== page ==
By the end of June, all the schools were closed for the summer and we hadn’t found a single school for babygirl. Not a single one. I was seriously contemplating worldschooling my daughter when we were given a tip to check out some nearby public schools. The Spanish government guarantees it will find a place in a public school for all children registered in the system, but we didn’t want some random assignment for our daughter, we wanted to find the school that was right for her. So, I got a list of all of the public schools in our area and started checking them out online, one by one. There were only about five or six schools on the list, so it didn’t take long to narrow it down to one that sounded promising. El esposo called the school and the principal informed him that they did indeed have space in the fifth grade. Hallelujah!

We soon discovered why this particular school had openings when nobody else did. This lovely little elementary school, that goes from kindergarten to sixth grade, sits high on a hill mountain. So high, that two weeks after visiting, my calve muscles are still sore from the perilous climb up to the front door. But we all loved it at first sight. Because of it’s position on top of a mountain, the view from the school is breathtaking, the ocean on one side and a mountain peak on the other. The school has it’s own vegetable garden which the children tend and use the produce for the cafeteria meals. The children start the day with a dance break. And there is a gorgeous outdoor library where students can spend their recess reading. *swoon*  Although it’s technically a neighborhood school, students come from all over the region, and there is a healthy handful of foreign students. We were given a guided tour by the principal who was so kind and had my daughter laughing and excited by the end of our visit. I knew we had found the right place for babygirl, and now my only concern is finding the right sneakers to help me scale a mountain for morning drop off.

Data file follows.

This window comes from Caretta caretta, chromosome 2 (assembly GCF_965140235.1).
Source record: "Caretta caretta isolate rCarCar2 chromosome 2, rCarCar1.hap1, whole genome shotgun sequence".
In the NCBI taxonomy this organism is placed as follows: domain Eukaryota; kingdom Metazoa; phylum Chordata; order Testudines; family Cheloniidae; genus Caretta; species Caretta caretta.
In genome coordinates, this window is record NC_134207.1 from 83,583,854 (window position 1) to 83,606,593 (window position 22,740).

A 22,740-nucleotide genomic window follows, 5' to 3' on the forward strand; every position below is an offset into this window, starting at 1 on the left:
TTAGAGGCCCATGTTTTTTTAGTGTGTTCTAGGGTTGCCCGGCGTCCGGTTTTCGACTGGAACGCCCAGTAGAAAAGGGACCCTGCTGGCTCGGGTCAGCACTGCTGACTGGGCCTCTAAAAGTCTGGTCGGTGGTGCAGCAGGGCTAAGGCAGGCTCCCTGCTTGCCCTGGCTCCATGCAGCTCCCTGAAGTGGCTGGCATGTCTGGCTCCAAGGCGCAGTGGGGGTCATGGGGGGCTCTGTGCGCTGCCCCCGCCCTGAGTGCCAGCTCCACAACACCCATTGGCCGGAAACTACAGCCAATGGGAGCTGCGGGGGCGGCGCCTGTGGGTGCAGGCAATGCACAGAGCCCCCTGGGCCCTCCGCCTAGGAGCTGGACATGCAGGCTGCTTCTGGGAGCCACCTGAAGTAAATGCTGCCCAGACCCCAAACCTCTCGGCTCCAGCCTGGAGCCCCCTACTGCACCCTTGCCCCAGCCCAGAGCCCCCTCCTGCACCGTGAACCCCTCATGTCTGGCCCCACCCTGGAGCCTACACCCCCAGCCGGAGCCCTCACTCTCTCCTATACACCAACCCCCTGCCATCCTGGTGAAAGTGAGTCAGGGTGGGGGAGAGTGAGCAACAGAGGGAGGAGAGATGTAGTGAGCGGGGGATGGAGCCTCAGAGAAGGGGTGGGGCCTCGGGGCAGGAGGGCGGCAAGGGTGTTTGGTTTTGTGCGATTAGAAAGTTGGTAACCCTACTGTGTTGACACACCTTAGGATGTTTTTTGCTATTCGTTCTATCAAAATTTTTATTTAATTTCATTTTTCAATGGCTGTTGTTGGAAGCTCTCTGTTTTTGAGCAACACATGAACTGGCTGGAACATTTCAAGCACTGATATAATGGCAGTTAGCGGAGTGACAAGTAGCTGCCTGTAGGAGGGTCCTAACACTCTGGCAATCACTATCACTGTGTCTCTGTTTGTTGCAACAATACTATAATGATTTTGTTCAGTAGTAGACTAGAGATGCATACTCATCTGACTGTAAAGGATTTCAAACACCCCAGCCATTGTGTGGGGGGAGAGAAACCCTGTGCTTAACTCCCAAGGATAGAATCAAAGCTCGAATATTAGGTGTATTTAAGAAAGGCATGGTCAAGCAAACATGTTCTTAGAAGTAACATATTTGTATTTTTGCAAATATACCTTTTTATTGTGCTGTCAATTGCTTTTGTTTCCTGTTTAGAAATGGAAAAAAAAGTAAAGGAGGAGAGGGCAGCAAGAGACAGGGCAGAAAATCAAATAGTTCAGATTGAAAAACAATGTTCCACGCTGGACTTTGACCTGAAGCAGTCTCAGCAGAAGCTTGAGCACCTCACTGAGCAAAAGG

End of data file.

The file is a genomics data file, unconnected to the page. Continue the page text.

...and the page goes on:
High School Redux

After contemplating everything from enrolling my son in an online American school, to sending him back to the United States, we decided to have my son repeat 11th grade so he could catch up and gain some confidence with his Spanish. It’s still going to be a challenge for him, but having the extra year, we believe, gives him a chance to find his groove in a new learning environment. Plus, after a year of pandemic learning in his bedroom, we figured it would be nice for him to be in a classroom again and have a chance to socialize and experience in-person learning again. We were lucky enough to have two schools accept him into their programs, one that was religiously affiliated and one that is not. After touring both places and meeting with the principals, yesterday, my son made the decision to go to the school that is not associated with a religious order, even though that means a longer walk every day. He liked the school and so did I.

Finding a School in Spain Takes Patience and Perseverance

Whew, now that both children have a place to go come September, I feel so relieved. We really made this move so that the children would have a chance to experience Spanish culture. If the school experience sucked for them, this would definitely be a failed experiment. Of course school is going to be hard for them in the beginning, making new friends, adjusting to the language, etc., but I hope that all of the work we put in trying to find the right school for their personalities and situations, pays off. Check back in the fall and I’ll let you know how it’s going.